How a ‘major cock-up’ led to the felling of protected trees and £420k in fines

“I’d hate the [Tree Preservation Order] system to go, but it is currently not fit for purpose,” says the Woodland Trust’s Oliver Newham. Tree Preservation Orders (TPOs) are a conservation measure dating back to 1947 which have recently come under rare scrutiny after a housing developer and contractor were fined a combined total of £420,000 for a significant breach in Penllergare Valley Woods, north of Swansea, in South Wales.

Though nobody knows for sure, the fine may be the highest for a TPO breach ever handed out in Wales. It was for the illegal removal of 73 trees, including a 176-year-old giant redwood planted back in 1842. The total value of the trees lost was estimated at nearly £140,000.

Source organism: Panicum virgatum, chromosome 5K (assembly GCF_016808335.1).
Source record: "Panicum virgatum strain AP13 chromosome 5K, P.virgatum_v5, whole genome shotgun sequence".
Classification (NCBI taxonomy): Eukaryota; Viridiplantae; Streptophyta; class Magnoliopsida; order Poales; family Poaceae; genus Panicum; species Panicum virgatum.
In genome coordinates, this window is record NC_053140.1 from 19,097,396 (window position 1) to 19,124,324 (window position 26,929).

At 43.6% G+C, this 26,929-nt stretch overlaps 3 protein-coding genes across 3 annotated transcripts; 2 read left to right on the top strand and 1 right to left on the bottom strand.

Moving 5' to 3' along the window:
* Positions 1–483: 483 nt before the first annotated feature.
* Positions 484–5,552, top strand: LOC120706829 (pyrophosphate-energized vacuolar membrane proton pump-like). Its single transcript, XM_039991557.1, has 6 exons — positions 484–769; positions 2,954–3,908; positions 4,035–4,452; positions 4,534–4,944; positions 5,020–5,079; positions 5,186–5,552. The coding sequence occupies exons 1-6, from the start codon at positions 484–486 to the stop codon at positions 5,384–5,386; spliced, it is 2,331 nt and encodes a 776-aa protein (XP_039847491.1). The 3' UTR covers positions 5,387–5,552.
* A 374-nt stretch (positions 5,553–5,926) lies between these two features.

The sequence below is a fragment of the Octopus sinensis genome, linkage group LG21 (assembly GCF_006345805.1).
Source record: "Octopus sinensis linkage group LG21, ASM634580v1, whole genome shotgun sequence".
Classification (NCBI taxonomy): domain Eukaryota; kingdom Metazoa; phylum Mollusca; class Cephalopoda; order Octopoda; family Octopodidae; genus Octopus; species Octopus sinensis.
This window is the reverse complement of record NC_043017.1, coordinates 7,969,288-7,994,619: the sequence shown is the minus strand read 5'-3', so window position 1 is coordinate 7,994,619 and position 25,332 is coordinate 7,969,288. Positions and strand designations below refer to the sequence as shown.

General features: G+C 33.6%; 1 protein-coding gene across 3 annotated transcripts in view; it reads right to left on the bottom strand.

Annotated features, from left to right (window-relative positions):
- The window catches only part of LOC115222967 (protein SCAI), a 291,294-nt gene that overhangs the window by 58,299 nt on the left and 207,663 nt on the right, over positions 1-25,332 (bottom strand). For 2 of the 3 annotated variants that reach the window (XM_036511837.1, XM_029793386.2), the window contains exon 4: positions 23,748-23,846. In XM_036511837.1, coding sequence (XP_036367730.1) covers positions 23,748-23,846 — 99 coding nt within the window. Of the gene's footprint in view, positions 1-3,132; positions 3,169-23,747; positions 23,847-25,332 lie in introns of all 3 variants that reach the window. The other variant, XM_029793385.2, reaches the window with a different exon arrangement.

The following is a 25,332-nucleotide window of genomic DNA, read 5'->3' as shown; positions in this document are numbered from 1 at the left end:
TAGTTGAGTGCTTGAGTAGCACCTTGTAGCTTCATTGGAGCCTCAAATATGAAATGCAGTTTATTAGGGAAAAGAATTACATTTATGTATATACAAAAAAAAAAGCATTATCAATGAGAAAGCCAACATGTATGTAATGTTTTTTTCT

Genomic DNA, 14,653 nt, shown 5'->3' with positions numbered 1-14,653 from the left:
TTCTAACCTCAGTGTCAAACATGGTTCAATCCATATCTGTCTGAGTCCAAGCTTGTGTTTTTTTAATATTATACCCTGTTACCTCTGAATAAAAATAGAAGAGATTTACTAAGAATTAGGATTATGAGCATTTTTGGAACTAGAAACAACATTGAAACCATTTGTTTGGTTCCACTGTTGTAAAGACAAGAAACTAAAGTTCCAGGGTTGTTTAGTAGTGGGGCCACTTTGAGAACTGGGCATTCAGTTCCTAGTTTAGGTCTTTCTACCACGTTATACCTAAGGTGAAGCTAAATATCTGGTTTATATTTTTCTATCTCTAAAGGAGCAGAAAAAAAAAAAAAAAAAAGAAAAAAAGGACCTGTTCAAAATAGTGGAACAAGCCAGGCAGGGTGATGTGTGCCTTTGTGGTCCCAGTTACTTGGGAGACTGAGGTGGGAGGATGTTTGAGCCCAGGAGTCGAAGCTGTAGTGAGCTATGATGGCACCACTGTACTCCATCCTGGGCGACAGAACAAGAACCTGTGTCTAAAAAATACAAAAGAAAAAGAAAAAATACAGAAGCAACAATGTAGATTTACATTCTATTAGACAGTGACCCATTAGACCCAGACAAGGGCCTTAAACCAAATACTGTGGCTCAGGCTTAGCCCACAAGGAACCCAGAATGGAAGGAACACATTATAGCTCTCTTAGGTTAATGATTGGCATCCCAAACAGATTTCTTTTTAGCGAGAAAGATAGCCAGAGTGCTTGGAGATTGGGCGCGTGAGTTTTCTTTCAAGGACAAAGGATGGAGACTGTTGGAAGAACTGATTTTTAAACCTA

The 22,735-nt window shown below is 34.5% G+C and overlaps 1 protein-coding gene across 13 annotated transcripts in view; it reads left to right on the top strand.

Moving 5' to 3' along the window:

Despite the failure of the TPOs to protect the trees, Swansea Council argues that the blame lies with the developer, Enzo’s Homes, which was aware they were in place. “TPOs generally work well, but there are thousands of protected trees in Swansea... it is impossible to monitor all TPO trees all of the time,” a spokesperson says.

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